"It used to be, but our technology has
improved over time," Ensign Landry said.
"It's not easy, but it is possible. People do it."

"You?" Tseep wondered, cocking his head
to watch through a single dark eye.

"No, my issues are different,"
Ensign Landry said. "That's okay,
though, I have my own coping skills.
You just need to find yours."

"It's hard," Tseep said. "When I was
a chick, it wasn't like this -- the males
look alike until puberty. As I got older,
it became more confusing. Suddenly,
there was a lot more pressure to fit in
with the other beths, and I just don't."

"So stop trying," Ensign Landry said.
"It's not working, and it's making you
miserable. If you want to dye your ruff
and step out as an aleph, then do that."

"No one would accept me, though,"
Tseep said. "I'd never have a territory."

"Maybe, maybe not," Ensign Landry said.
"At least you would get to be yourself."

"There isn't any dye dark enough,
though," said Tseep. "I've looked."

"Look again," Ensign Landry said.
"There's a glossy black dye in our batch.
It's meant to contrast with the neons."

"Really?" Tseep asked, fascinated.

"Yes, really," said Ensign Landry. "It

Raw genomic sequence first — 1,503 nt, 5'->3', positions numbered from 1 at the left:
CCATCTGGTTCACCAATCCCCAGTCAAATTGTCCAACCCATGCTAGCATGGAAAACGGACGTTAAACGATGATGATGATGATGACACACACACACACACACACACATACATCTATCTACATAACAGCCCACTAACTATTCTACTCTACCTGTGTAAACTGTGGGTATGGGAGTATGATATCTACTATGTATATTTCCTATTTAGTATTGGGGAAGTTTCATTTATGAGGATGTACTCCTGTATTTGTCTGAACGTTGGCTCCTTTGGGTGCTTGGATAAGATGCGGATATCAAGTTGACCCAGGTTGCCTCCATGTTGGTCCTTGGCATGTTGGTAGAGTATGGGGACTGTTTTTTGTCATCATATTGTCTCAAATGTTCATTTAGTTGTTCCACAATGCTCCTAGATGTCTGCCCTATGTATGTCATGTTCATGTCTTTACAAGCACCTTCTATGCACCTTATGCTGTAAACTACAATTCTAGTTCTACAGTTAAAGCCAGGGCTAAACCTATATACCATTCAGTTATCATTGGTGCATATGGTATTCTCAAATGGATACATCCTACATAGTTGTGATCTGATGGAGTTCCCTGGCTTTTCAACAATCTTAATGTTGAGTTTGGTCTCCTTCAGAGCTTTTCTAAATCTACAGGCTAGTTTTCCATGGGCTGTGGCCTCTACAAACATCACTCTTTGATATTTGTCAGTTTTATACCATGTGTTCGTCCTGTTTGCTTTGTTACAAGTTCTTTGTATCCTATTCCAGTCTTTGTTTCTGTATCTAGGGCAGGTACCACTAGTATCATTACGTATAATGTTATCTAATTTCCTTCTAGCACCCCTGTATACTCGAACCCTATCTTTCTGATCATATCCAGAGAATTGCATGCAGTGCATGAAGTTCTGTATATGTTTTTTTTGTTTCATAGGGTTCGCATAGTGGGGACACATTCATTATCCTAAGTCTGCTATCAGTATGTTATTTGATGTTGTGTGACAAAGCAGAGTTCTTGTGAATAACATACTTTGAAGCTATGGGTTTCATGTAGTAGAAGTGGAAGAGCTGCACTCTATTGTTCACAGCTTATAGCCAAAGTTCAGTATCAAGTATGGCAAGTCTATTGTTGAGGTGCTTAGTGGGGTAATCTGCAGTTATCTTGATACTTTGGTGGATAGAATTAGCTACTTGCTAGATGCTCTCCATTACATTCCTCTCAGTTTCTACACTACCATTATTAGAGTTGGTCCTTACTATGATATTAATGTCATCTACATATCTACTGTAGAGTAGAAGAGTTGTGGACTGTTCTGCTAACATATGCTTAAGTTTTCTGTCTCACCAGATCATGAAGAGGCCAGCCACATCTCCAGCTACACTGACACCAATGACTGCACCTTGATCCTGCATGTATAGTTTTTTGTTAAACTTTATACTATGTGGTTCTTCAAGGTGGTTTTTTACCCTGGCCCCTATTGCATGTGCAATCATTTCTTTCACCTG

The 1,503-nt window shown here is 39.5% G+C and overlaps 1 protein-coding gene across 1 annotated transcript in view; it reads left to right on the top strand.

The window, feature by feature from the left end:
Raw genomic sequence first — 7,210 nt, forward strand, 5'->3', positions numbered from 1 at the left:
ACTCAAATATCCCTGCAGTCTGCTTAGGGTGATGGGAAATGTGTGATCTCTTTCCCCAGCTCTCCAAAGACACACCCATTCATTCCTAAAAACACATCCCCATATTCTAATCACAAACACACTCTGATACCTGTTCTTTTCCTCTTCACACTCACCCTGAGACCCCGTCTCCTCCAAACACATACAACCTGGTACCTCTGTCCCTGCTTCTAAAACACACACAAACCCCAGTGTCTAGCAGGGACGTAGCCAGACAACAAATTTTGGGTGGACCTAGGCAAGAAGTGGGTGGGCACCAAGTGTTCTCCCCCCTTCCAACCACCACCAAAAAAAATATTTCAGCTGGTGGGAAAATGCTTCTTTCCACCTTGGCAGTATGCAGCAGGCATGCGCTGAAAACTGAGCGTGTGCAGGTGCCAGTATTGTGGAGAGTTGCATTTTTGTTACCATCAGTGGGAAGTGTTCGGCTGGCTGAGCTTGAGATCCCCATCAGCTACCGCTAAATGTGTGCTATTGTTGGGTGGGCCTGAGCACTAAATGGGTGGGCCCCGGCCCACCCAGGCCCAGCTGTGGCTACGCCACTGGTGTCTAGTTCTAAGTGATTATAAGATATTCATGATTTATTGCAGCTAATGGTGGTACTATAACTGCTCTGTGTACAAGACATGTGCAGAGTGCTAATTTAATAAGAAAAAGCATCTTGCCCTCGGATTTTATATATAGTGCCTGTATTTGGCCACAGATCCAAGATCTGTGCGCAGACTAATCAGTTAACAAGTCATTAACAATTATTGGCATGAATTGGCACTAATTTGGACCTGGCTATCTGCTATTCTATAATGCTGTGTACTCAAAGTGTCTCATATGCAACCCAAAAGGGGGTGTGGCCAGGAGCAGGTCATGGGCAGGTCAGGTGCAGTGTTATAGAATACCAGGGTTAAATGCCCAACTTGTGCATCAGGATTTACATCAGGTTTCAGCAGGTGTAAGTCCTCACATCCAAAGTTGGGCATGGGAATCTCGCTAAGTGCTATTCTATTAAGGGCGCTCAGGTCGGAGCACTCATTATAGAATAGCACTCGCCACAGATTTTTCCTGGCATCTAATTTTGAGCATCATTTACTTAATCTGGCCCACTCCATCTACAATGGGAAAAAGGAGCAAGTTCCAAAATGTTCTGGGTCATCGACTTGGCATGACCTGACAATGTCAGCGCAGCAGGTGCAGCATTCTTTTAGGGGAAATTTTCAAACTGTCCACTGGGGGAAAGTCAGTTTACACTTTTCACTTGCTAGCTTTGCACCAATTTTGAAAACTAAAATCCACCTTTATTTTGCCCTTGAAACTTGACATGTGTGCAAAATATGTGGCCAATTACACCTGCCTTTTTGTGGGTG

might take some experimentation, but I
believe it will work for you. Think about it --
even if people react badly, at least then
you'll have no more pressure to fit in."

"Thank you," said Tseep.
"I think I'll go ... take a look."

"Good luck," said Ensign Landry.
He remembered how long it had
taken for him to find some forms of
self-expression that worked for him.

Hopefully Tseep would be a quicker study.

* * *

Notes:

"As you get older it's more confusing. Suddenly, there's more pressure to fit in to your assigned gender."
-- Chaz Bono

Birds go through different stages of plumage in their lives.  Young Fifer males all share the same juvenile plumage, but at puberty, they molt into aleph, beth, or faeder plumage.  Alephs have a bold dark ruff, beths have a slightly smaller pale ruff which they dye in festive colors, and faeders resemble females with no ruff and drab colors.







Transgender people feel a disconnection between the shape of their body and their internal identity. Yes, transgender and transsexual traits appear across a wide variety of species. It's okay to question your gender identity and expression. Here are some ways to support a transgender friend. If you are very fluent in gender issues and they're not, sometimes this entails explaining that transgender is a thing. Not everyone necessarily knows this. Same with intersex, I had to do that once too. Just try to be gentle with people.

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Comments
From: rhodielady_47 Date: November 25th, 2017 03:48 am (UTC) (Link)
"Just try to be gentle with people."
Good SOP no matter who you're dealing with because you never know what they're dealing with emotionally/mentally.
:^)

ysabetwordsmith From: ysabetwordsmith Date: November 25th, 2017 04:31 am (UTC) (Link)

Yes ...

That's true, and thanks for the reminder.